Formerly the College's dean of students, Ireland is now sharing his 25 years of experience by teaching graduate-level classes and mentoring graduate assistants. Most of the students in his fall term class are specializing in the new higher education leadership track within the master of leadership studies program.
"Many have worked in higher ed and this class gives them a framework to understand and talk about what they already intuitively know," Ireland says. He's also found out that some of the younger students in the class, like recent college graduates, really don't understand terms like "tenure." "Learning from someone who has many years of experience in higher education is one of the greatest things about this class," says Shawna Jansen '09 (below), a graduate assistant with the women's golf team. "He's a wonderful teacher who keeps things new and fresh every class."
In addition to drawing from his own vast experience, Ireland uses textbooks and syllabi from other similar courses. "This is not a 'pop management' class," he states. "The curriculum is drawn from higher education research and theory and the readings can be challenging." For winter term, Ireland will undertake another new course, College Student Development. He'll also oversee graduate students who are embarking on a practicum experience that's an option for leadership studies degree candidates.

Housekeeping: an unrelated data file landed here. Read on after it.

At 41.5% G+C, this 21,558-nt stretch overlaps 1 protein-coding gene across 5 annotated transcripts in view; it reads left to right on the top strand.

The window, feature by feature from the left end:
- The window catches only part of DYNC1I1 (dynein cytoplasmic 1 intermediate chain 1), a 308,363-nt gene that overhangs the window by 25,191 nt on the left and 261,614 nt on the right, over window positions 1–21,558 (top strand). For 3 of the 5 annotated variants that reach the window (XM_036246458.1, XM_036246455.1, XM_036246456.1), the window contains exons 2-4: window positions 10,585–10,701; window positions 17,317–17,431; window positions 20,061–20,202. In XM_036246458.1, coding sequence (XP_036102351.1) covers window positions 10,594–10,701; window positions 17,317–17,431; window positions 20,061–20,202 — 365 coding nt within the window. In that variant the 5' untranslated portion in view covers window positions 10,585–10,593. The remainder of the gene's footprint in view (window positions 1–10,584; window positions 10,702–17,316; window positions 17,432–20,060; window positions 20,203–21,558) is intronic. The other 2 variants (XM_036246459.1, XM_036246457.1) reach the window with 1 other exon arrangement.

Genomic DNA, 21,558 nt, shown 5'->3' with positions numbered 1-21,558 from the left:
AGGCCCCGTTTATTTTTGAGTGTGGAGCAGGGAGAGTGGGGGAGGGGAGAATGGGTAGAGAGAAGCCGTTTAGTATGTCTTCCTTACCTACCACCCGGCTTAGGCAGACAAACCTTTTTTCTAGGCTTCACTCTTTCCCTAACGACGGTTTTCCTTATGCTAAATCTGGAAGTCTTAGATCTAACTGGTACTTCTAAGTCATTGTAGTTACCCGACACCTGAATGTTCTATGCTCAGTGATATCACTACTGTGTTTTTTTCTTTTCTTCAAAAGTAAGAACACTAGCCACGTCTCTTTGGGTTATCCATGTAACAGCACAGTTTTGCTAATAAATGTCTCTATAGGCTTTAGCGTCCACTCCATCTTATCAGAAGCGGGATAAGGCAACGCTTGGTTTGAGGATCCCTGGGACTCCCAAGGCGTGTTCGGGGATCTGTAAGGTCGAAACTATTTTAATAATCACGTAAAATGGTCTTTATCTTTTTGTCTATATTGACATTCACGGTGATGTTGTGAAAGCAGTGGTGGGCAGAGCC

Teaching graduate-level courses is a new challenge for Ireland, who in his previous role worked with the Student Governing Association, oversaw residence life and handled disciplinary situations. "I'm loving it," he says of his classroom role. "Most of my students have already put in a full day so you have to keep them engaged over four hours and come up with different activities."
Ireland draws inspiration from professors who mentored him at Loyola University, where he has worked on a doctorate in higher education administration. "They really helped me appreciate higher education as an area of study. You have to merge theory, research and practice so that it becomes something meaningful for a student." He's also excited to be filling a niche in graduate studies that's attracting new enrollment. "This is a unique program for the suburbs and I'm excited to be a part of it."